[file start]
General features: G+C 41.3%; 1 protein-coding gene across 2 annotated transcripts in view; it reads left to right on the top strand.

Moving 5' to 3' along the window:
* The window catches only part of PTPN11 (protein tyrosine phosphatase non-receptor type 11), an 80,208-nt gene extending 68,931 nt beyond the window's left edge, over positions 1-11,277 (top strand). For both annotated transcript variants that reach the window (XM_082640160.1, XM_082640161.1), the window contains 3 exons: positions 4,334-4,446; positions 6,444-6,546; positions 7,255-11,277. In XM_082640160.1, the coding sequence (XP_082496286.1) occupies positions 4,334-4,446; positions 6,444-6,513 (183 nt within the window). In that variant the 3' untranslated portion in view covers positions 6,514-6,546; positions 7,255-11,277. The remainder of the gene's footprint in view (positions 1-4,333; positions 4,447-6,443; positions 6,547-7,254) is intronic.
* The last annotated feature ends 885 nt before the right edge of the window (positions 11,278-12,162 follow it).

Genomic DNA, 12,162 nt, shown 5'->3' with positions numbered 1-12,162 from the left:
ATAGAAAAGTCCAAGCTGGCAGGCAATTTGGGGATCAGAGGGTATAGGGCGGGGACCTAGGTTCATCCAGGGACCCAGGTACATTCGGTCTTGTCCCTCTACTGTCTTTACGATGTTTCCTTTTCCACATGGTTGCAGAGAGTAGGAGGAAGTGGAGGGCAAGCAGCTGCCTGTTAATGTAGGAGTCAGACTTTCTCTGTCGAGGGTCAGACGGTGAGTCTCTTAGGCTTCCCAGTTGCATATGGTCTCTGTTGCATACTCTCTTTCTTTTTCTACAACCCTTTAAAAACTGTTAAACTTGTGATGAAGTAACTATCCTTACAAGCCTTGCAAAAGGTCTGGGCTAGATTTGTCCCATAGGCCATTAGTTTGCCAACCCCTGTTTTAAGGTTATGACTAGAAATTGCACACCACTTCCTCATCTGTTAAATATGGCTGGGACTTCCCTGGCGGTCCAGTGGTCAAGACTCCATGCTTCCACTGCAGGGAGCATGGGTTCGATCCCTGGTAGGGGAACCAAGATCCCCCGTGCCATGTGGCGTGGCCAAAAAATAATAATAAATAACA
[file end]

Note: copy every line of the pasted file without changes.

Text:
General features: G+C 41.3%; 1 protein-coding gene across 2 annotated transcripts in view; it reads left to right on the top strand.

Moving 5' to 3' along the window:
* The window catches only part of PTPN11 (protein tyrosine phosphatase non-receptor type 11), an 80,208-nt gene extending 68,931 nt beyond the window's left edge, over positions 1-11,277 (top strand). For both annotated transcript variants that reach the window (XM_082640160.1, XM_082640161.1), the window contains 3 exons: positions 4,334-4,446; positions 6,444-6,546; positions 7,255-11,277. In XM_082640160.1, the coding sequence (XP_082496286.1) occupies positions 4,334-4,446; positions 6,444-6,513 (183 nt within the window). In that variant the 3' untranslated portion in view covers positions 6,514-6,546; positions 7,255-11,277. The remainder of the gene's footprint in view (positions 1-4,333; positions 4,447-6,443; positions 6,547-7,254) is intronic.
* The last annotated feature ends 885 nt before the right edge of the window (positions 11,278-12,162 follow it).

Genomic DNA, 12,162 nt, shown 5'->3' with positions numbered 1-12,162 from the left:
ATAGAAAAGTCCAAGCTGGCAGGCAATTTGGGGATCAGAGGGTATAGGGCGGGGACCTAGGTTCATCCAGGGACCCAGGTACATTCGGTCTTGTCCCTCTACTGTCTTTACGATGTTTCCTTTTCCACATGGTTGCAGAGAGTAGGAGGAAGTGGAGGGCAAGCAGCTGCCTGTTAATGTAGGAGTCAGACTTTCTCTGTCGAGGGTCAGACGGTGAGTCTCTTAGGCTTCCCAGTTGCATATGGTCTCTGTTGCATACTCTCTTTCTTTTTCTACAACCCTTTAAAAACTGTTAAACTTGTGATGAAGTAACTATCCTTACAAGCCTTGCAAAAGGTCTGGGCTAGATTTGTCCCATAGGCCATTAGTTTGCCAACCCCTGTTTTAAGGTTATGACTAGAAATTGCACACCACTTCCTCATCTGTTAAATATGGCTGGGACTTCCCTGGCGGTCCAGTGGTCAAGACTCCATGCTTCCACTGCAGGGAGCATGGGTTCGATCCCTGGTAGGGGAACCAAGATCCCCCGTGCCATGTGGCGTGGCCAAAAAATAATAATAAATAACA